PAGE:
By: Sal Sbrega

“We are just trying to get our music to as many people as possible” said Bono, lead singer of the hit rock band U2, in a Time Magazine interview. He was speaking of the deal the band made to release their new album “Songs of Innocence” for a free download on iTunes.

What Bono fails to mention is the $100 million payout they received as compensation from Apple, and the backlash that iTunes is receiving. Was this a bad idea on Apple’s part?

If you care about this music lover’s opinion: absolutely. For starters, not everyone likes U2 and maybe they do not want their music on their phone. If there is anything, iTunes should be aware of is how seriously people take their music libraries. Furthermore, there is also the fact that your album is downloaded without your consent and without a warning.

Could that not be viewed as an invasion of privacy? A Selena Gomez mega-fan living in Toronto seemed to think it was such an invasion of privacy that she contacted the Toronto Police. Of course, it did not escalate any further once they explained that it was not a police matter.

Aside from that, many people who were given the unwanted U2 album did not know how to remove it from their music libraries. Apple responded by creating a support website and an app that will help the user remove it. It would seem that Apple got the short end of the stick, what with having to respond to the immense backlash from the public, and having paid around $100 million in exchange.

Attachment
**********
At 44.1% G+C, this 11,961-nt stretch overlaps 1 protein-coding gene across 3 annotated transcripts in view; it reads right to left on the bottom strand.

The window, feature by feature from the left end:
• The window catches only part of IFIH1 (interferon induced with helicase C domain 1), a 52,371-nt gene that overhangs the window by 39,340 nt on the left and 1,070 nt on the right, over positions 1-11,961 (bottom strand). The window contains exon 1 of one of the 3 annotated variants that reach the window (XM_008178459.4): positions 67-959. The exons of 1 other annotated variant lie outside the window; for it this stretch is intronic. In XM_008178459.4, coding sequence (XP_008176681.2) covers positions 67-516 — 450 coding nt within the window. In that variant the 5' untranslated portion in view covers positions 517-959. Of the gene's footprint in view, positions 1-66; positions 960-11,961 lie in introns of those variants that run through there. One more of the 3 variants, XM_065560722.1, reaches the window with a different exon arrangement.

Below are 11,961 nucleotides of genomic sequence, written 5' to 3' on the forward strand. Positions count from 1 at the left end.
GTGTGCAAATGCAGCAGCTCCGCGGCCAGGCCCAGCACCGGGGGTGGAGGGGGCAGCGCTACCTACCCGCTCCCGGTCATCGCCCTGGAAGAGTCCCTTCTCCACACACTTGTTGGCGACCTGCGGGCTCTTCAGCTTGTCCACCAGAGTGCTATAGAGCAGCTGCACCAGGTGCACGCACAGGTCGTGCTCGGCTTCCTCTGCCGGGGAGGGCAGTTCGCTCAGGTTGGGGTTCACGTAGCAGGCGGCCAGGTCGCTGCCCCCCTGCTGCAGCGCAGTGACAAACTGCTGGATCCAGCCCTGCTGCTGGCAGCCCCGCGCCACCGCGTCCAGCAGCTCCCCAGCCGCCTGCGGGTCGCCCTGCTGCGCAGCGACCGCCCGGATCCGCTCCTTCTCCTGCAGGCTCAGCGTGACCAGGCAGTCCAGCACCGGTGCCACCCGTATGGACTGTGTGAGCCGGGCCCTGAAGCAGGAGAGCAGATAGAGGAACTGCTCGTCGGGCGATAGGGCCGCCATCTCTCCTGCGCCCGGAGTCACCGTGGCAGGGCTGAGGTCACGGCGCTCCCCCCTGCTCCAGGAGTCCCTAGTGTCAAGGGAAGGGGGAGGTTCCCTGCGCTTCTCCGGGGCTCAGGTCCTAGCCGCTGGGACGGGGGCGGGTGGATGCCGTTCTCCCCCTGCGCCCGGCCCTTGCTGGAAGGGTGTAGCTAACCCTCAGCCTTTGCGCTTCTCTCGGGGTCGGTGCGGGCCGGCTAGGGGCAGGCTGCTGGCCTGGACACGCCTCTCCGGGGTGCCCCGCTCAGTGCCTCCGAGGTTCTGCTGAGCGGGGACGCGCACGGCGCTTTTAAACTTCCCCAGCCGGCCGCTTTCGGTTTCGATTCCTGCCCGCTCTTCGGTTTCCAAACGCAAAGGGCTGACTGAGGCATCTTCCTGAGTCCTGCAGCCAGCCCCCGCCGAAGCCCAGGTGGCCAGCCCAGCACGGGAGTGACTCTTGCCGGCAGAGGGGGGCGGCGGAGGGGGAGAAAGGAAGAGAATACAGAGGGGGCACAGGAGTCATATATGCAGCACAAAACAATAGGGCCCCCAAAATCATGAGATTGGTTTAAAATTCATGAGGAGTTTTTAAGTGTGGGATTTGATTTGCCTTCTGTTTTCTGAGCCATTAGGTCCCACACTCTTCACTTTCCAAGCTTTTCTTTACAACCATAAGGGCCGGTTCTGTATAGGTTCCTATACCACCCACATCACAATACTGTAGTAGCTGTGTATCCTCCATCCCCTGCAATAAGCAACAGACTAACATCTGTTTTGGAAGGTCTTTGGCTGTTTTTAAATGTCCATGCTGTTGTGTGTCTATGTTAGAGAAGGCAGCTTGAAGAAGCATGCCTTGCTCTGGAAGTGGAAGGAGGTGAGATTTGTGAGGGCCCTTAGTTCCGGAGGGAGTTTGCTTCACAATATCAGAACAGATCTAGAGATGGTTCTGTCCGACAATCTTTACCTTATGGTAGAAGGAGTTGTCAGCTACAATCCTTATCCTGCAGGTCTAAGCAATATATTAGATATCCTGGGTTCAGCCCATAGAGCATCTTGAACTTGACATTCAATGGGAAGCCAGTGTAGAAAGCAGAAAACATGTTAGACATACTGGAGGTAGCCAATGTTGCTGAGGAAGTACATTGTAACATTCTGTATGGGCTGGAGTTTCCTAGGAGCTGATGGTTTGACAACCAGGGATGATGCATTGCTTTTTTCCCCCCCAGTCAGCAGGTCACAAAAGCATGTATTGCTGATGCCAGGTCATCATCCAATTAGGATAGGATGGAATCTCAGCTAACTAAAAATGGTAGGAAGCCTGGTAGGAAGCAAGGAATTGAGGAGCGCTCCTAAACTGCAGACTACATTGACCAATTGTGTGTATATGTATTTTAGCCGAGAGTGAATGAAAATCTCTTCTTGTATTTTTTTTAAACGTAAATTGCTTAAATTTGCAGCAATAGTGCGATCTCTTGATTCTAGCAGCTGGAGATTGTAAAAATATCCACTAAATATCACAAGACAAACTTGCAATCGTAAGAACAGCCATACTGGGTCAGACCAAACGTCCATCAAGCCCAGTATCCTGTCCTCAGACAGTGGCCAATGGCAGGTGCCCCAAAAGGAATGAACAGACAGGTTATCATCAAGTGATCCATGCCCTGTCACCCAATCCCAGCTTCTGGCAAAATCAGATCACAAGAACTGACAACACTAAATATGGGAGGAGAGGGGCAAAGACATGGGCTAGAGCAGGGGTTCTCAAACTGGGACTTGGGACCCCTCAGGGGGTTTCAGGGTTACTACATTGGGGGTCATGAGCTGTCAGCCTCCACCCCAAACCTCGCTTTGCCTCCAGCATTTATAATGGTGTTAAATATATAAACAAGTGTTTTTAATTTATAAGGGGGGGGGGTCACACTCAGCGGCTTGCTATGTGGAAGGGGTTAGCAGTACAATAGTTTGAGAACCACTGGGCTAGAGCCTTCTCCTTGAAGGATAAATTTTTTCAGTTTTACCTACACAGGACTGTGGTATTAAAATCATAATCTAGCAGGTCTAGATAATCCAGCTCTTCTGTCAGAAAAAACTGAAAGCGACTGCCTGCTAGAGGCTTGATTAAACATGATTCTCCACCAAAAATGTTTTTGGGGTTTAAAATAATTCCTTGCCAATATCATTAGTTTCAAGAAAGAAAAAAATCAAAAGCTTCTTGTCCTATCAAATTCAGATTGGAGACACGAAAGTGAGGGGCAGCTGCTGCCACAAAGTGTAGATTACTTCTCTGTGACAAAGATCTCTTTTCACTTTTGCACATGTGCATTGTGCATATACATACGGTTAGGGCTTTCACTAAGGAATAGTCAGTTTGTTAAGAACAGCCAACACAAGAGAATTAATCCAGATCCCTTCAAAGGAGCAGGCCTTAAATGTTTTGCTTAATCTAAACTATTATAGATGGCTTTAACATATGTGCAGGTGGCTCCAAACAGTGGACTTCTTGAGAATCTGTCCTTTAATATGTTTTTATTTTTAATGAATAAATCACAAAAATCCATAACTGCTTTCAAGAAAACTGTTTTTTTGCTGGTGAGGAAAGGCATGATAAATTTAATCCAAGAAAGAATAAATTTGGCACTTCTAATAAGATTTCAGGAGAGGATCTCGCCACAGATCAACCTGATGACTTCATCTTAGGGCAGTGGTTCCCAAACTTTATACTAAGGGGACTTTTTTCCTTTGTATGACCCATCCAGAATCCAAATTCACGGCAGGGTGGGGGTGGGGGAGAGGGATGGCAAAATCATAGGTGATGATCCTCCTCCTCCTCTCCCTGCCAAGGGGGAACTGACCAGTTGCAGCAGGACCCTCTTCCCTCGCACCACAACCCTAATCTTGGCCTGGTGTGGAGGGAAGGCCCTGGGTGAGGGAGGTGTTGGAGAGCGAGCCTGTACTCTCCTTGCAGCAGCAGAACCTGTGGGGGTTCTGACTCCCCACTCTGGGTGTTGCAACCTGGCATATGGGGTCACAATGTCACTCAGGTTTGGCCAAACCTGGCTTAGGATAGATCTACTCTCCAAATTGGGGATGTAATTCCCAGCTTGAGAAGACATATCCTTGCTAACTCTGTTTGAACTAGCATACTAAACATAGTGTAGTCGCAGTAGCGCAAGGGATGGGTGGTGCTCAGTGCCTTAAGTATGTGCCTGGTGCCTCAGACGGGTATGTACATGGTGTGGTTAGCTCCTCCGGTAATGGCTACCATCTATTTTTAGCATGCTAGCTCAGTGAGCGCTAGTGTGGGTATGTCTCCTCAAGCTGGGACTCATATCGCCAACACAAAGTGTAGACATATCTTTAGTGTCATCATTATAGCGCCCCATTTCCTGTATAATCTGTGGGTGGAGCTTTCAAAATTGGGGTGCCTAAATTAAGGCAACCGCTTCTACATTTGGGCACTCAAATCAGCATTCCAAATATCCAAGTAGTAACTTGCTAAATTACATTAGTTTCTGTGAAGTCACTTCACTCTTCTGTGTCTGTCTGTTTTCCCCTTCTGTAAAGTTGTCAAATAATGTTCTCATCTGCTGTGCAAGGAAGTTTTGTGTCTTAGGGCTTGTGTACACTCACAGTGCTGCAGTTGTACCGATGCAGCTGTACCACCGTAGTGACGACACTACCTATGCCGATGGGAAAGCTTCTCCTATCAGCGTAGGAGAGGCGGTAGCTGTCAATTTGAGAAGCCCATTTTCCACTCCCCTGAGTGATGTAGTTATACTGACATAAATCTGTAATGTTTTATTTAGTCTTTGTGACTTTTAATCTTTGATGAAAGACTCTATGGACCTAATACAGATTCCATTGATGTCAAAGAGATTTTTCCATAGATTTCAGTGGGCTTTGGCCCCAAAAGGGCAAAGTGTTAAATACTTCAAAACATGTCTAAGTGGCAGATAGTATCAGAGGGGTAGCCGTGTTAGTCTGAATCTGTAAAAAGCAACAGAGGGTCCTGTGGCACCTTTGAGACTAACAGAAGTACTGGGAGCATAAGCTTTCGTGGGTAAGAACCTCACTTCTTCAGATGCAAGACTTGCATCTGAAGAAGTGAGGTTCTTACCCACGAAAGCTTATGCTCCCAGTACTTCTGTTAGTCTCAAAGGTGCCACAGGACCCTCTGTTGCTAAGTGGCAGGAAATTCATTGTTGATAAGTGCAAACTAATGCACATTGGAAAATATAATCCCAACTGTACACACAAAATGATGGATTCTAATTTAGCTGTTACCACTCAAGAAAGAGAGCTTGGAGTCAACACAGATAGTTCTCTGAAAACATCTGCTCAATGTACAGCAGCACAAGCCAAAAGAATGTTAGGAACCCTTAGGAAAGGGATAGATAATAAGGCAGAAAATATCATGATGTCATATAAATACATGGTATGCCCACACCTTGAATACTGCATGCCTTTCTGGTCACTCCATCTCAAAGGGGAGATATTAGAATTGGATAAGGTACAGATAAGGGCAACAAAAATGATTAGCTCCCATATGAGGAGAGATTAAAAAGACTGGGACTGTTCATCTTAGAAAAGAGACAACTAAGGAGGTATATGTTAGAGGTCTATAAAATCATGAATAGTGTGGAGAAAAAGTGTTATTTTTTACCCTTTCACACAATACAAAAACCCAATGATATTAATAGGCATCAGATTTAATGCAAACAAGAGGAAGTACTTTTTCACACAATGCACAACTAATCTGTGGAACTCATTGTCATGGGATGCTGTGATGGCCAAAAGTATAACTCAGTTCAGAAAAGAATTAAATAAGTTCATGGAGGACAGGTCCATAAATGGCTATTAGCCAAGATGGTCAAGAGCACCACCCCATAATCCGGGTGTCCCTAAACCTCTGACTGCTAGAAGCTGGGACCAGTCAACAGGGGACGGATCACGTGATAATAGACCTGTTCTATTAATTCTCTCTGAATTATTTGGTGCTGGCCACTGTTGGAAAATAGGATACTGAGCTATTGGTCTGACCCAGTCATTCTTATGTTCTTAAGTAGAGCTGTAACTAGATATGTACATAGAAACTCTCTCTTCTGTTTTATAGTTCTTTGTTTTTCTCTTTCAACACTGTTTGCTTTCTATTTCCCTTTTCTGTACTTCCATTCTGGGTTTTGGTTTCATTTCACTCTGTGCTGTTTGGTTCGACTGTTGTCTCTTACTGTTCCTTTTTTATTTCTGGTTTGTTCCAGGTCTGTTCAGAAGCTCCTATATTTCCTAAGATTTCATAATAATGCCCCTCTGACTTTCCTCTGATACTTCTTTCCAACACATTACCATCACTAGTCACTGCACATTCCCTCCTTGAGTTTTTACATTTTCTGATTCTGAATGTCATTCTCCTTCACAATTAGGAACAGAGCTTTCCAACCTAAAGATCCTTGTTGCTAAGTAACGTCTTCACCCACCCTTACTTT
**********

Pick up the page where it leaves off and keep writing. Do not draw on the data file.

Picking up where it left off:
After learning all of the details around Apple’s misfortune, I’m wondering why they chose to do it in the first place. Why did U2’s album deserve more support from Apple than any other album in its music store?

I don’t think it was an act of ignorance, as I am sure Apple took polls to figure out if U2 still held some popularity. I think it was an act of arrogance. I imagine that Apple executives were thinking something along these lines: “who doesn’t like free music?” or maybe even “yes! U2 is a great band and are definitely still as popular as they once were,” and of course, “anyone who uses iTunes will be so grateful!”

Clearly, they were wrong. On the other end, it is clear to me why U2 wanted the deal. It was a wise financial decision and they’ve made way more in this deal than they would had they released it conventionally.

Sharon Osbourne seemed particularly angry with the band and wasn’t afraid to say so on Twitter.
“U2, you are business moguls not musicians anymore,” she said. “No wonder you have to give your mediocre music away for free ‘cause no one wants to buy it.” A little harsh? Maybe.

I think she’s right. Thanks to this deal, they’ve gone from musicians to businessmen who profited from their established reputation.

But this isn’t about U2’s arrogance, which was obvious to anyone who heard of the deal. It was Apple’s lack of foresight and evidently bad decision that is the most baffling.  Now, they have to pay the price for their mistake. Although, I doubt Apple has anything to worry about with their new iPhone 6 coming out.


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